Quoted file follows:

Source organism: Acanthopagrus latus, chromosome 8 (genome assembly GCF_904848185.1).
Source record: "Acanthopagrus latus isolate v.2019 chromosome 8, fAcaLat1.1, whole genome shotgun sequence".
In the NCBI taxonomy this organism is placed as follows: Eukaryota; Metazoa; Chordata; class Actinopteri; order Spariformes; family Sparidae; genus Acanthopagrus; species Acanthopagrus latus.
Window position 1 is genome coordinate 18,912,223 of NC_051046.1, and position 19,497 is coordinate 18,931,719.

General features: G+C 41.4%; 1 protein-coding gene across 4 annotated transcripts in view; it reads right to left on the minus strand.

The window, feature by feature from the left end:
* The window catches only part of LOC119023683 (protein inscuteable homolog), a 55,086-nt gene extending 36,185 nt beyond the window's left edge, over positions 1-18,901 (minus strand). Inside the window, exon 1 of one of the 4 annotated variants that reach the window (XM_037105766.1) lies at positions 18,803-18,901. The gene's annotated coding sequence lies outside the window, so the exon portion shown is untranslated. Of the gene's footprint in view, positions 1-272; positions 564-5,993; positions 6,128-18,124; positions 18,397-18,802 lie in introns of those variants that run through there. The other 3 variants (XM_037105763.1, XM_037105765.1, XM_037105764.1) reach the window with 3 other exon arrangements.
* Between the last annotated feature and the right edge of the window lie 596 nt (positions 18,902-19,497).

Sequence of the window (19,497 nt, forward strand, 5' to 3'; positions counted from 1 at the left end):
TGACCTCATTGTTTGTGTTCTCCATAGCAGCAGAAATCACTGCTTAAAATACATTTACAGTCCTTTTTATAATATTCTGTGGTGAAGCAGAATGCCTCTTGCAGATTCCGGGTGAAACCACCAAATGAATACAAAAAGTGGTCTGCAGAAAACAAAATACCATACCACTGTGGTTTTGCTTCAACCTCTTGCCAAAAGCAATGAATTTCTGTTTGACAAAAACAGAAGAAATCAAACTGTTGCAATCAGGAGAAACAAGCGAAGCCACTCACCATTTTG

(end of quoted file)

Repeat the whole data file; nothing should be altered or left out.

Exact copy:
Source organism: Acanthopagrus latus, chromosome 8 (genome assembly GCF_904848185.1).
Source record: "Acanthopagrus latus isolate v.2019 chromosome 8, fAcaLat1.1, whole genome shotgun sequence".
In the NCBI taxonomy this organism is placed as follows: Eukaryota; Metazoa; Chordata; class Actinopteri; order Spariformes; family Sparidae; genus Acanthopagrus; species Acanthopagrus latus.
Window position 1 is genome coordinate 18,912,223 of NC_051046.1, and position 19,497 is coordinate 18,931,719.

General features: G+C 41.4%; 1 protein-coding gene across 4 annotated transcripts in view; it reads right to left on the minus strand.

The window, feature by feature from the left end:
* The window catches only part of LOC119023683 (protein inscuteable homolog), a 55,086-nt gene extending 36,185 nt beyond the window's left edge, over positions 1-18,901 (minus strand). Inside the window, exon 1 of one of the 4 annotated variants that reach the window (XM_037105766.1) lies at positions 18,803-18,901. The gene's annotated coding sequence lies outside the window, so the exon portion shown is untranslated. Of the gene's footprint in view, positions 1-272; positions 564-5,993; positions 6,128-18,124; positions 18,397-18,802 lie in introns of those variants that run through there. The other 3 variants (XM_037105763.1, XM_037105765.1, XM_037105764.1) reach the window with 3 other exon arrangements.
* Between the last annotated feature and the right edge of the window lie 596 nt (positions 18,902-19,497).

Sequence of the window (19,497 nt, forward strand, 5' to 3'; positions counted from 1 at the left end):
TGACCTCATTGTTTGTGTTCTCCATAGCAGCAGAAATCACTGCTTAAAATACATTTACAGTCCTTTTTATAATATTCTGTGGTGAAGCAGAATGCCTCTTGCAGATTCCGGGTGAAACCACCAAATGAATACAAAAAGTGGTCTGCAGAAAACAAAATACCATACCACTGTGGTTTTGCTTCAACCTCTTGCCAAAAGCAATGAATTTCTGTTTGACAAAAACAGAAGAAATCAAACTGTTGCAATCAGGAGAAACAAGCGAAGCCACTCACCATTTTG